4. The low interest rate train will be departing shortly.  Before it leaves make sure you have reviewed all of your outstanding credit: mortgages, loans, car loans and unsecured credit to make sure you are paying the lowest rates available.  For example refinancing high interest rate balances on credit cards with lower rate facilities like HELOCs or bank loans is a prudent way to lower interest payments and increase your ability to reduce principal.     
  5. Ensure your assets are allocated appropriately.  Assess your return and risk objectives and make sure your investment portfolio together with your exposure to debt is appropriate.  August provided a strong warning of how aggressively markets can move.  Uncertainty prevails and volatility will likely persist.  Investors may ultimately be proved correct but staying solvent until that day comes is the crucial determinant if you are to be successful.  September has remained volatile but the large moves we saw in August have abated.  Reduce or add to positions as appropriate but do not over extend.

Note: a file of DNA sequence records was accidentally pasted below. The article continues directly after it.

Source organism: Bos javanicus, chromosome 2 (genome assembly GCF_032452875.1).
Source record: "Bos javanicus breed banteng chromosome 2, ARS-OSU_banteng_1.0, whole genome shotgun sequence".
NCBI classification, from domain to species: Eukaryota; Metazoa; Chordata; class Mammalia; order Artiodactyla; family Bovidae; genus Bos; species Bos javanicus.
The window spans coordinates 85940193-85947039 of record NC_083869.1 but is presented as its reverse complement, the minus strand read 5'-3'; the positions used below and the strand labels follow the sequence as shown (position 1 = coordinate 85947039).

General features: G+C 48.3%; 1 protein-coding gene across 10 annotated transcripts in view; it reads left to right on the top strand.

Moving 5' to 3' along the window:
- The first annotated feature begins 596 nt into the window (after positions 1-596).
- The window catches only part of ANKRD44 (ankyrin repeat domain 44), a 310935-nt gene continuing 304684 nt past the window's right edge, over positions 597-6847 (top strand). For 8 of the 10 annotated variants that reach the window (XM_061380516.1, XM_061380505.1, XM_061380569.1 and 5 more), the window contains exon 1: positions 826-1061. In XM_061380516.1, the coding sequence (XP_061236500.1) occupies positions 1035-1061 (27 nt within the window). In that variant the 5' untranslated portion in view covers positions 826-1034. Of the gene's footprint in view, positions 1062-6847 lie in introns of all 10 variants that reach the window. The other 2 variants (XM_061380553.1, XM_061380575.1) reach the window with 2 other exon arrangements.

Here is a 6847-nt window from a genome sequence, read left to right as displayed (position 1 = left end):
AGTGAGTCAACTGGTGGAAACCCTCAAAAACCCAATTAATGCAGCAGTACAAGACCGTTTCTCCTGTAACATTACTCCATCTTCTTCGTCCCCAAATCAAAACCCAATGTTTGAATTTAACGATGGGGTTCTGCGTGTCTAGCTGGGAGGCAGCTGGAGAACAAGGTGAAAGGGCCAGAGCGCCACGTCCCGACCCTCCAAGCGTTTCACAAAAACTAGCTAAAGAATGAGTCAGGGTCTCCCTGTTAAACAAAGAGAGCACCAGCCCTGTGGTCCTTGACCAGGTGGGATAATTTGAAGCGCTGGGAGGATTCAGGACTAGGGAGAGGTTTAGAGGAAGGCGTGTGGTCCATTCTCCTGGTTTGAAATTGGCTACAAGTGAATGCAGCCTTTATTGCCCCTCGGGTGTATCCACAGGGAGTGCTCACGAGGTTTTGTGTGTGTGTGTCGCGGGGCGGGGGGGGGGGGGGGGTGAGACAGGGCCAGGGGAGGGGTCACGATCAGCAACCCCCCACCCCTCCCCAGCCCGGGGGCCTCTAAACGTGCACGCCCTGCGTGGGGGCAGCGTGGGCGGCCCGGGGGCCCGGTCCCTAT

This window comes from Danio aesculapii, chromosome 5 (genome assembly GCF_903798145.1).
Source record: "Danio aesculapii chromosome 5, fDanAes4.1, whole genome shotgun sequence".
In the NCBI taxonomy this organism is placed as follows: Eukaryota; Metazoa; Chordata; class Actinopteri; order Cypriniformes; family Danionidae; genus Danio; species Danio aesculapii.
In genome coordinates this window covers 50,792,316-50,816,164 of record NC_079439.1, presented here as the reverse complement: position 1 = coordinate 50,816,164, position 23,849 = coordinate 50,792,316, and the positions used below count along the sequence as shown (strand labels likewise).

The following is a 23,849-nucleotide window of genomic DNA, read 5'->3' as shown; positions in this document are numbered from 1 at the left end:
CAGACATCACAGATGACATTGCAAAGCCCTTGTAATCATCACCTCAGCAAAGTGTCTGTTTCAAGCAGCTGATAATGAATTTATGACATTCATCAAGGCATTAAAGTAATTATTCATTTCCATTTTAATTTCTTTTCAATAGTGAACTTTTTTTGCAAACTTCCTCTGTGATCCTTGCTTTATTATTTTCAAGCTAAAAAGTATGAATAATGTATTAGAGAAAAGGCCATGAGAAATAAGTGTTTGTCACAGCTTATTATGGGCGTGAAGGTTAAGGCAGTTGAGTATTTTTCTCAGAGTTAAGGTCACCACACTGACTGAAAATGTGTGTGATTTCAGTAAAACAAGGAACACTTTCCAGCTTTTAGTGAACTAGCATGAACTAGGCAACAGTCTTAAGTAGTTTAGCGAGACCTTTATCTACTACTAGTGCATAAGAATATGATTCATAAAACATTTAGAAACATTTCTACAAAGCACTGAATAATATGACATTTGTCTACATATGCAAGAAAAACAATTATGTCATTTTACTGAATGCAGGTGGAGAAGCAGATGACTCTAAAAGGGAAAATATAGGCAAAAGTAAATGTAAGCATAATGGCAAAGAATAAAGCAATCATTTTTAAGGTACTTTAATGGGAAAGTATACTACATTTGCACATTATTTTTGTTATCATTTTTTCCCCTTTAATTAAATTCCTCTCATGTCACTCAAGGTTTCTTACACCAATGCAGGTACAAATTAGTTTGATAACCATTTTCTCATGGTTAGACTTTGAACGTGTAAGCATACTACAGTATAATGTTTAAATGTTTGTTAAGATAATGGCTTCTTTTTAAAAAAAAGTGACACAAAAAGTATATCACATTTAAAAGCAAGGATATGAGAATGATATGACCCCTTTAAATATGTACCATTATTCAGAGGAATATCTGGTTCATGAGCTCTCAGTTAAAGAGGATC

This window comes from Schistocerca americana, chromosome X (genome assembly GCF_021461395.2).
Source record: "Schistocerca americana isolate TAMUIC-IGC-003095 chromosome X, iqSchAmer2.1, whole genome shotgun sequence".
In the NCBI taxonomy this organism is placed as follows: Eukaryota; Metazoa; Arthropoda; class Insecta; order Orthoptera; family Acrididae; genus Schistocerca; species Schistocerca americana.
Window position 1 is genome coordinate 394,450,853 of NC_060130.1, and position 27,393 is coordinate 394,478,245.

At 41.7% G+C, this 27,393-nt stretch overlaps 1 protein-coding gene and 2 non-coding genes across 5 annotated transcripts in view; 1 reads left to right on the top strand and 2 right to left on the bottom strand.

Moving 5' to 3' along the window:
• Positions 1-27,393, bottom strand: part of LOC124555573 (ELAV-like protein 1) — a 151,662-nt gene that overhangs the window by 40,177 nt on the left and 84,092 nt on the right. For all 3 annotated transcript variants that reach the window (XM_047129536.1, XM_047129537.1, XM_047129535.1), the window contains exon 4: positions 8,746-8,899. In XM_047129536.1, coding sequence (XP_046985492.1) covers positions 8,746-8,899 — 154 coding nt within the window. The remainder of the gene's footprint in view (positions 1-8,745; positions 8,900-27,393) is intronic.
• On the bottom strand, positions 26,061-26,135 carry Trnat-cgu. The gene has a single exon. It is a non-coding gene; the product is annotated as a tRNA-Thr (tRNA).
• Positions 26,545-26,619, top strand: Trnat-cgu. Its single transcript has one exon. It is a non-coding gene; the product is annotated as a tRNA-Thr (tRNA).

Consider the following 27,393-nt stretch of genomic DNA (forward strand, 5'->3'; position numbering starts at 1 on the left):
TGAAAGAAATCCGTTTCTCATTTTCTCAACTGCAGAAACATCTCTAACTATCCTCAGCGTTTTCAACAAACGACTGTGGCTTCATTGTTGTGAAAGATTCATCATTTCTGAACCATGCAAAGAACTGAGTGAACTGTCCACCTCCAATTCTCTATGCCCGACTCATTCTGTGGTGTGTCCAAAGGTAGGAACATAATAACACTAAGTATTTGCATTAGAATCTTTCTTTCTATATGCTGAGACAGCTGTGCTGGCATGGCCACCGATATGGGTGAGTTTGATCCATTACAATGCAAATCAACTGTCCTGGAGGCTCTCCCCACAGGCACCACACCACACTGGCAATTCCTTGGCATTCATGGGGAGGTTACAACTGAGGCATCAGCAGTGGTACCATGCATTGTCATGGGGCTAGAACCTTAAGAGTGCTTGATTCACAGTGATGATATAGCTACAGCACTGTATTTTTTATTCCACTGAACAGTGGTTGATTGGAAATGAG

6. Assess your realized and unrealized capital gains and losses y-t-d.  If you are looking for positives from August’s market volatility here’s one to consider: regardless of where your assets are held and who is managing them your Investment portfolios are now likely sprinkled with losses.  Although investment considerations should always be first priority, if you can re-position your holdings and accomplish point number 5 while reducing you 2015 tax bill at the same time, that’s a win.  Be careful not to chase positions or leave yourself exposed but careful assessment of gains and losses is a valuable driver of total return after tax (the only number that matters)